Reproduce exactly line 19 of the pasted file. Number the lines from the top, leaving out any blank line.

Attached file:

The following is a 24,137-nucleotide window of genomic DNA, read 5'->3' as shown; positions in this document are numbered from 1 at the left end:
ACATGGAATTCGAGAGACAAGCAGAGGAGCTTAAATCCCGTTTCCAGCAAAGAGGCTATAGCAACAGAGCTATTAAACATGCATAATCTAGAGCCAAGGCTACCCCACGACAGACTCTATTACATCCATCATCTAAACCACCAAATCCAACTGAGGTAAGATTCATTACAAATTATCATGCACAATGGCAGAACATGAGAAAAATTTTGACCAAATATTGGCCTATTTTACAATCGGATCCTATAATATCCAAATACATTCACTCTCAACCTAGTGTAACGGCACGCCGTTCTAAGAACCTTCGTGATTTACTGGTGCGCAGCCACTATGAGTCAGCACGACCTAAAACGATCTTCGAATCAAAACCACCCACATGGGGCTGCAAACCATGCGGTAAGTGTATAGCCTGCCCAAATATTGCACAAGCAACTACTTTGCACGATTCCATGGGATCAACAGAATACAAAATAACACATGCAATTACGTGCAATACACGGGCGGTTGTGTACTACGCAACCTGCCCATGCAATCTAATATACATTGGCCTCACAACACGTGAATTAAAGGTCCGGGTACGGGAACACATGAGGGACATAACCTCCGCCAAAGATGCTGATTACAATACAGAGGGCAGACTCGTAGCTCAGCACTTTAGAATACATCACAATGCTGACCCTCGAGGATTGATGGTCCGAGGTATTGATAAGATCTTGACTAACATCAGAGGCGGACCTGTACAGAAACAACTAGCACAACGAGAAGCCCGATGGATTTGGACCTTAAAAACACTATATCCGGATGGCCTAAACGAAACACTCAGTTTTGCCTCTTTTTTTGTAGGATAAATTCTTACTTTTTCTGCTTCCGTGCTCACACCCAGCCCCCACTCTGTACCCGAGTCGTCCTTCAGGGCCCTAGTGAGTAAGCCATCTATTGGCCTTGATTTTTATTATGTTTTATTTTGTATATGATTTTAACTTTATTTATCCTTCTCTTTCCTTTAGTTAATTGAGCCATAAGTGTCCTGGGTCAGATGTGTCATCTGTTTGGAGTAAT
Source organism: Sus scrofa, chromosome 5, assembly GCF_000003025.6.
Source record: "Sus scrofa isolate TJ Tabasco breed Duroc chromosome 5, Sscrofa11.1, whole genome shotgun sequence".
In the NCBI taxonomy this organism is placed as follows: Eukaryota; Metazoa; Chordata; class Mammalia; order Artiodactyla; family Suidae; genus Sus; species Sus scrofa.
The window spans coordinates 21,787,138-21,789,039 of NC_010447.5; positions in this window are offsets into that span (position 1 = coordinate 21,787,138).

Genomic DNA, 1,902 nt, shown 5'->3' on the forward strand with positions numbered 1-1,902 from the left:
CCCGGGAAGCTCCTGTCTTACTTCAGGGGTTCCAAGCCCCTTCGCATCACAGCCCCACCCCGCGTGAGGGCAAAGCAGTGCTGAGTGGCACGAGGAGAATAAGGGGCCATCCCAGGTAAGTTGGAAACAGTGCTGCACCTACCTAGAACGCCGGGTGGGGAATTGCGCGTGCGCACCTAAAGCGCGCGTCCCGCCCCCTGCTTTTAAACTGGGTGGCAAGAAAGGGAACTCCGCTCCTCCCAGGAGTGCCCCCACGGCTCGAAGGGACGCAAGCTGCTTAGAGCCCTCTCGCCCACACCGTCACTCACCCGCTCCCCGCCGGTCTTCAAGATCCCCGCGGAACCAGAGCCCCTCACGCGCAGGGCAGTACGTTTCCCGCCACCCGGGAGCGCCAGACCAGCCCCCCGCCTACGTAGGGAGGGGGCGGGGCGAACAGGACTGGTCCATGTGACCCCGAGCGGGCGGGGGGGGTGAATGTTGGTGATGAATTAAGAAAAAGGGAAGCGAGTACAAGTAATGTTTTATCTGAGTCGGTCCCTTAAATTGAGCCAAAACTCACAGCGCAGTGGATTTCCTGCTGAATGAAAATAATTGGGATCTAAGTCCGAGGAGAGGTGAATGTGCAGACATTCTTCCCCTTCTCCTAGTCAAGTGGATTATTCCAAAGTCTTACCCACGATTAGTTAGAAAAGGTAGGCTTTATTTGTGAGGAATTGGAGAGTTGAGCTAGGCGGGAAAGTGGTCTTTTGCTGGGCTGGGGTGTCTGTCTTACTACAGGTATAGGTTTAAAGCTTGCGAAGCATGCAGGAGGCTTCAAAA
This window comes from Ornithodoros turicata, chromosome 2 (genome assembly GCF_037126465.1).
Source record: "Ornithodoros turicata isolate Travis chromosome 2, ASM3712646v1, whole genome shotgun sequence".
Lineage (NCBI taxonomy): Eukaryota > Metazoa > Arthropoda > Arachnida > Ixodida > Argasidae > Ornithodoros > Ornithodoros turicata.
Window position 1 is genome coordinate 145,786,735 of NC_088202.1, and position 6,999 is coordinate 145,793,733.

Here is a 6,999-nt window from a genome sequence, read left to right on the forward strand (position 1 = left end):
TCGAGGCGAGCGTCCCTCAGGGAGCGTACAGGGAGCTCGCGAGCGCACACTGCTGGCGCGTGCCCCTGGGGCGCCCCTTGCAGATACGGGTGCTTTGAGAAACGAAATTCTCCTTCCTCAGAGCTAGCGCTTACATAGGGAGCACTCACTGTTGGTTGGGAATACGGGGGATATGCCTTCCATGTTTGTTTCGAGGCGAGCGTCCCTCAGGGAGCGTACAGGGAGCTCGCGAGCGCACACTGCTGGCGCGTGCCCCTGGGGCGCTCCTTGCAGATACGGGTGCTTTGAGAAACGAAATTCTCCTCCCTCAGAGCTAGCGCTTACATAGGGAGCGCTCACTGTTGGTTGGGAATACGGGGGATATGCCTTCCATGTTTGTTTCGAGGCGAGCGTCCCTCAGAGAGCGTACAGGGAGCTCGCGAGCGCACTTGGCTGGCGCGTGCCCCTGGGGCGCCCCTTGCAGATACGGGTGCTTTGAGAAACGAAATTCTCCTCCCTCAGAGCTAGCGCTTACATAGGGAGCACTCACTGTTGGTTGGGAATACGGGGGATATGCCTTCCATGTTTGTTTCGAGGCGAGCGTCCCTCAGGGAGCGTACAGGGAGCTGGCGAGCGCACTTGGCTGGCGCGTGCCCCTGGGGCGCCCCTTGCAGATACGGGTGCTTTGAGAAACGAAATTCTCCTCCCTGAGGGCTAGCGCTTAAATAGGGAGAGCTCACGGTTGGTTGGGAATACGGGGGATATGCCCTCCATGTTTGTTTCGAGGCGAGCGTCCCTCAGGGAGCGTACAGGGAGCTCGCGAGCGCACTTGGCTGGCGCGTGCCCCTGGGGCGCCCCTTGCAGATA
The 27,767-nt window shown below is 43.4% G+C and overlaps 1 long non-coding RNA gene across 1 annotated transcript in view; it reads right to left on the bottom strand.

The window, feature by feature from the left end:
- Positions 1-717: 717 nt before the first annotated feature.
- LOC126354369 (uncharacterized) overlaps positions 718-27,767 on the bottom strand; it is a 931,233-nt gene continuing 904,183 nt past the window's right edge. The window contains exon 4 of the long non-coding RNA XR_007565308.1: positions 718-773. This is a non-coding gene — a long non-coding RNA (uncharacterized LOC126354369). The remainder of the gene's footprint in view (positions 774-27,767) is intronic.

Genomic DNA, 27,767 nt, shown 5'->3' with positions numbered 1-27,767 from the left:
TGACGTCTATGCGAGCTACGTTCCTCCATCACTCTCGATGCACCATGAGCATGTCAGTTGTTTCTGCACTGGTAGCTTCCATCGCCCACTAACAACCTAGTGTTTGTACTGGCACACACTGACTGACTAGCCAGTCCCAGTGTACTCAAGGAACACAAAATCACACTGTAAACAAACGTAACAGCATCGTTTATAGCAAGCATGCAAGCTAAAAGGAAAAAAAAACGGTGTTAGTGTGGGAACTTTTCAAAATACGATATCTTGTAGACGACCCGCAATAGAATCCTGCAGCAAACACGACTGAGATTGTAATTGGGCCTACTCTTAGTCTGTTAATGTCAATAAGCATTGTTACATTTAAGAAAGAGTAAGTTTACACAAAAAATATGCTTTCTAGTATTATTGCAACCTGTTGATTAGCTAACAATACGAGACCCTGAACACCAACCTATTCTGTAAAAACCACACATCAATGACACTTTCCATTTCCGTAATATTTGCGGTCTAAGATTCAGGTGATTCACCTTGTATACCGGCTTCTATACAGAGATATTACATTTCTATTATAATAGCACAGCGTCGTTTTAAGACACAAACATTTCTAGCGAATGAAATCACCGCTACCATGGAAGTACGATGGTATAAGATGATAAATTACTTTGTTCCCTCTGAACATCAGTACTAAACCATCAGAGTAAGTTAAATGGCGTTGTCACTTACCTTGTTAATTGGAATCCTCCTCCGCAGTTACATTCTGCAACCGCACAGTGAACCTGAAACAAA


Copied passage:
Genomic DNA, 27,767 nt, shown 5'->3' with positions numbered 1-27,767 from the left: